The second riff in the series uses exactly the same material as the first one; only the rhythm is different.
Here's a MMYT video of Riff Two. There may be slight variations on the printed music.
Here's an audio-only track at a more practice-friendly speed.
Watch the video performance, listen to the audio track until you can hum along, and source the MIDI files in the download if you use MidiPiano to rehearse your performance.
Bar 1: Get the Riff One rhythm going, just as in bar 3 of the Riff One rhythmic build-up.
Bar 2: Stop playing the LH thumb notes.
Bar 3: Move the RH off-beat (“and”) notes down an octave into the bass clef, still playing them with the right hand.
Bar 4: Take the RH off-beat notes over with the LH thumb, freeing the RH to play the tune.
The left hand thumb now plays on “and” all the time.
You might have to run through this four-part build-up quite a few times before you can slip into it and keep it going when the right hand comes in.
You may be able to play this riff straight from the music or by ear, or by copying the MidiPiano performances, but most learners will have to work through the rhythmic build-ups of the various fragments – something which will benefit any player..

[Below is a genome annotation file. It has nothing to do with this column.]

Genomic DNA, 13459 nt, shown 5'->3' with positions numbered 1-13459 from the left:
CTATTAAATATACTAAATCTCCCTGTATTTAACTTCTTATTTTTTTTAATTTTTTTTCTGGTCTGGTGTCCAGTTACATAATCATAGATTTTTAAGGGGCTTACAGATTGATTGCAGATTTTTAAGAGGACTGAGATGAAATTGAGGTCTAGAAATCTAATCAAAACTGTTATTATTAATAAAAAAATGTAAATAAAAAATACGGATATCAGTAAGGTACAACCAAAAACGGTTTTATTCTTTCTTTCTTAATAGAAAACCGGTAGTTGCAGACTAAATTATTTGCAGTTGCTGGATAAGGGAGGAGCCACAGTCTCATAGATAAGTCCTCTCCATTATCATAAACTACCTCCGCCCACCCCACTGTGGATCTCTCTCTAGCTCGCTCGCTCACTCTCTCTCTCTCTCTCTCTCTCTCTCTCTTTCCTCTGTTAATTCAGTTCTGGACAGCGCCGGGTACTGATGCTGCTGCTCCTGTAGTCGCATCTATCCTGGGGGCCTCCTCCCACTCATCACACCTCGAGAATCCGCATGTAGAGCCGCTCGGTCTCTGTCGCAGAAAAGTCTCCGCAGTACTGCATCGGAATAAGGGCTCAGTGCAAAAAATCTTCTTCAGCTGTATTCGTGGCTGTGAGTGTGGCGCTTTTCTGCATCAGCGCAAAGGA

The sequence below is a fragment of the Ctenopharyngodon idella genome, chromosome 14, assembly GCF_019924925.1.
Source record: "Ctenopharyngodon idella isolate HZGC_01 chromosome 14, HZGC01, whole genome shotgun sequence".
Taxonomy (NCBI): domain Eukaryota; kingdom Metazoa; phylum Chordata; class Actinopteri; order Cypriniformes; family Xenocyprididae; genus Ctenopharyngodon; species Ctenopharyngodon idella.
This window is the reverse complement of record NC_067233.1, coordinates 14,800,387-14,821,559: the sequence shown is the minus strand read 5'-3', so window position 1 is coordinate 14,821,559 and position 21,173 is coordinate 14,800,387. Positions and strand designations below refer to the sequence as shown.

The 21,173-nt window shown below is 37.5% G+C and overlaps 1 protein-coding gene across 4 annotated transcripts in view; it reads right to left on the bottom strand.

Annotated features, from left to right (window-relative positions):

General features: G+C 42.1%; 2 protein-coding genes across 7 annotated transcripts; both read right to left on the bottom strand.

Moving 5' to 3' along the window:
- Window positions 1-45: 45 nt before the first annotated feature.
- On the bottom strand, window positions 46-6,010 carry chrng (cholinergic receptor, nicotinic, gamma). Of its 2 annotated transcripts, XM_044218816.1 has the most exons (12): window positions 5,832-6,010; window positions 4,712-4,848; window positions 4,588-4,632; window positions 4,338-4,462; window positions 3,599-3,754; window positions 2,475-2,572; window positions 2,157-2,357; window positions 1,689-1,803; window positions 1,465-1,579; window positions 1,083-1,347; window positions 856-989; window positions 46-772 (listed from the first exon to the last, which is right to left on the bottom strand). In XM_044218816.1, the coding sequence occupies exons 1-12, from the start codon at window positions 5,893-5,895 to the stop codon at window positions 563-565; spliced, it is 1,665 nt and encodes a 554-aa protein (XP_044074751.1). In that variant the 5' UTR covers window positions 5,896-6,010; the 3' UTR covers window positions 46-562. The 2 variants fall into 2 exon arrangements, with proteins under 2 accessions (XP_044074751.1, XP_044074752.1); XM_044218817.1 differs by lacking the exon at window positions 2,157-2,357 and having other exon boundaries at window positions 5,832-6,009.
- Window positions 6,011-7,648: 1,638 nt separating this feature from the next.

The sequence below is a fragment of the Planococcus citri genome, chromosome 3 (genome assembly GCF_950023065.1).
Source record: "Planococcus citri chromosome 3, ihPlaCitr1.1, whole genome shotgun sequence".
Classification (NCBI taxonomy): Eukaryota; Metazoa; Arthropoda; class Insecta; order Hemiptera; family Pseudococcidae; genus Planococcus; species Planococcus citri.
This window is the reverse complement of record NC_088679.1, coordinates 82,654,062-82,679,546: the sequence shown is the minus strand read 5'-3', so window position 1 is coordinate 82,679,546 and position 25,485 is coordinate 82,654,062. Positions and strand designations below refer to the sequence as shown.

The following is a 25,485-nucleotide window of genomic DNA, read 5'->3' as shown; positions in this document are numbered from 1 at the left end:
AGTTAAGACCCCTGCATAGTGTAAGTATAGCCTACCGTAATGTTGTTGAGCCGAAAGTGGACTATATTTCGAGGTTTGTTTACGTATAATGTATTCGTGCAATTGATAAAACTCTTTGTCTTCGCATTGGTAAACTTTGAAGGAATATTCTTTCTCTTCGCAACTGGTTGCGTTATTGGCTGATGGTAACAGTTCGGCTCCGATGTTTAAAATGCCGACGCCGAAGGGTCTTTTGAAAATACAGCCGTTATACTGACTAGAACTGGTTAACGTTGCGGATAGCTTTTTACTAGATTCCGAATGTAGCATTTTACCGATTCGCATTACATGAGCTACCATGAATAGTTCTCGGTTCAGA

The right hand plays the same groups of three notes as in Riff One, but plays them all before the bar line on counts “and four and”. Pay close attention to the counts and the TLR analysis (written between the staves in the music), which show what notes (hands) play together and when.
Here are some sample fragments from the first line and how you might practice them.
Getting the three right hand notes on the right beat is a matter of counting. Tap your foot four to the bar and count “1, 2, 3, 4.”
Drop the left hand thumb notes, so that there are only four significant notes – three right hand notes on counts & 4 &, and the left hand note on count 1 – all coming on their own.
You could play the whole riff just like this, as a half-way goal.
Sample 2 is a great example of where it would be a good idea to drop the rhythm altogether and just get the T-L-R ‘events’ right to start with.
Again, leave the non-essential left hand thumbs out of the picture and get this mechanical even-quaver riff going:
You don’t have to follow the rhythm at all, just the together-right-together-left order of events.
When you’re sure you’re getting things in the right order and it feels quite natural, go back to four-four time, swing quavers at a slow relaxed speed, and do the same ‘events’:
Then all that’s left for you to do is put the other two off-the-beat LH thumb quavers back in to give the rhythmic pattern for the whole riff.